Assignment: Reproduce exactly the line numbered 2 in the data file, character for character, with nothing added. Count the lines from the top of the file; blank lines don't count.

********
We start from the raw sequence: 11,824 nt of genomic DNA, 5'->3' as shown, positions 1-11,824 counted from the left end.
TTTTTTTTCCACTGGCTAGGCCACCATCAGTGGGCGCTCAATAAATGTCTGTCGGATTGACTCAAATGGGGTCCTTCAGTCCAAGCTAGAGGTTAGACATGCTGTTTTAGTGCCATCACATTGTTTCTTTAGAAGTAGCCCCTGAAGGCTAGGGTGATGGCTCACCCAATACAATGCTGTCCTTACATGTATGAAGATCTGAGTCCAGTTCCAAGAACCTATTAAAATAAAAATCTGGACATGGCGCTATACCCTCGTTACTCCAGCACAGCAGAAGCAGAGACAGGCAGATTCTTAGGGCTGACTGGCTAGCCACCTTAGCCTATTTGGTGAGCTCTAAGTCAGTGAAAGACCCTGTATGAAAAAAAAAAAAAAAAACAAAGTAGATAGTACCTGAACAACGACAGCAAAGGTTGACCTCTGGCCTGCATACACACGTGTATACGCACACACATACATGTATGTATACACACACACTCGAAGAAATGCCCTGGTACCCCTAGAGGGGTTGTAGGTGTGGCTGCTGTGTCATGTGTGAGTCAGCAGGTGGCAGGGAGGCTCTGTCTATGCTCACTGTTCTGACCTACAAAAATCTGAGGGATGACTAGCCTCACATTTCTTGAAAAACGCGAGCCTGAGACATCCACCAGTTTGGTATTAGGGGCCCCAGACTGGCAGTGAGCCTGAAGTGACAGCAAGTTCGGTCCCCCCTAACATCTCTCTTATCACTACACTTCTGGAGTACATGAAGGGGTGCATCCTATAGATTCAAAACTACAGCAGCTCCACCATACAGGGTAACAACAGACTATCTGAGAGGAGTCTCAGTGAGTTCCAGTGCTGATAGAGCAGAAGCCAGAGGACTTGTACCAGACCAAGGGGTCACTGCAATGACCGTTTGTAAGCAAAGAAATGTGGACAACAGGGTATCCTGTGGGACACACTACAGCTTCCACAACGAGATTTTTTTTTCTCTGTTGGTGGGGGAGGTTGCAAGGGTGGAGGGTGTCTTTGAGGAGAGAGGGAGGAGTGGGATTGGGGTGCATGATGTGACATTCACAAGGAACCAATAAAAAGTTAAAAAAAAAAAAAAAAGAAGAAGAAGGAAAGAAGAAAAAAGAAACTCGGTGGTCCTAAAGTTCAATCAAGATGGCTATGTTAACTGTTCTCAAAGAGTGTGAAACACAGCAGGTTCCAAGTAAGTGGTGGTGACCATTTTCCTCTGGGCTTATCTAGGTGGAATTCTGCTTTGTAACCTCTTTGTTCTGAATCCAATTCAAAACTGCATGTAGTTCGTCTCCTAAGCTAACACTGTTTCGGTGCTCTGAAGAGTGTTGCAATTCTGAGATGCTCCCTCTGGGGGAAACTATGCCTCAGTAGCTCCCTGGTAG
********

TTTTTTTTCCACTGGCTAGGCCACCATCAGTGGGCGCTCAATAAATGTCTGTCGGATTGACTCAAATGGGGTCCTTCAGTCCAAGCTAGAGGTTAGACATGCTGTTTTAGTGCCATCACATTGTTTCTTTAGAAGTAGCCCCTGAAGGCTAGGGTGATGGCTCACCCAATACAATGCTGTCCTTACATGTATGAAGATCTGAGTCCAGTTCCAAGAACCTATTAAAATAAAAATCTGGACATGGCGCTATACCCTCGTTACTCCAGCACAGCAGAAGCAGAGACAGGCAGATTCTTAGGGCTGACTGGCTAGCCACCTTAGCCTATTTGGTGAGCTCTAAGTCAGTGAAAGACCCTGTATGAAAAAAAAAAAAAAAAACAAAGTAGATAGTACCTGAACAACGACAGCAAAGGTTGACCTCTGGCCTGCATACACACGTGTATACGCACACACATACATGTATGTATACACACACACTCGAAGAAATGCCCTGGTACCCCTAGAGGGGTTGTAGGTGTGGCTGCTGTGTCATGTGTGAGTCAGCAGGTGGCAGGGAGGCTCTGTCTATGCTCACTGTTCTGACCTACAAAAATCTGAGGGATGACTAGCCTCACATTTCTTGAAAAACGCGAGCCTGAGACATCCACCAGTTTGGTATTAGGGGCCCCAGACTGGCAGTGAGCCTGAAGTGACAGCAAGTTCGGTCCCCCCTAACATCTCTCTTATCACTACACTTCTGGAGTACATGAAGGGGTGCATCCTATAGATTCAAAACTACAGCAGCTCCACCATACAGGGTAACAACAGACTATCTGAGAGGAGTCTCAGTGAGTTCCAGTGCTGATAGAGCAGAAGCCAGAGGACTTGTACCAGACCAAGGGGTCACTGCAATGACCGTTTGTAAGCAAAGAAATGTGGACAACAGGGTATCCTGTGGGACACACTACAGCTTCCACAACGAGATTTTTTTTTCTCTGTTGGTGGGGGAGGTTGCAAGGGTGGAGGGTGTCTTTGAGGAGAGAGGGAGGAGTGGGATTGGGGTGCATGATGTGACATTCACAAGGAACCAATAAAAAGTTAAAAAAAAAAAAAAAAGAAGAAGAAGGAAAGAAGAAAAAAGAAACTCGGTGGTCCTAAAGTTCAATCAAGATGGCTATGTTAACTGTTCTCAAAGAGTGTGAAACACAGCAGGTTCCAAGTAAGTGGTGGTGACCATTTTCCTCTGGGCTTATCTAGGTGGAATTCTGCTTTGTAACCTCTTTGTTCTGAATCCAATTCAAAACTGCATGTAGTTCGTCTCCTAAGCTAACACTGTTTCGGTGCTCTGAAGAGTGTTGCAATTCTGAGATGCTCCCTCTGGGGGAAACTATGCCTCAGTAGCTCCCTGGTAG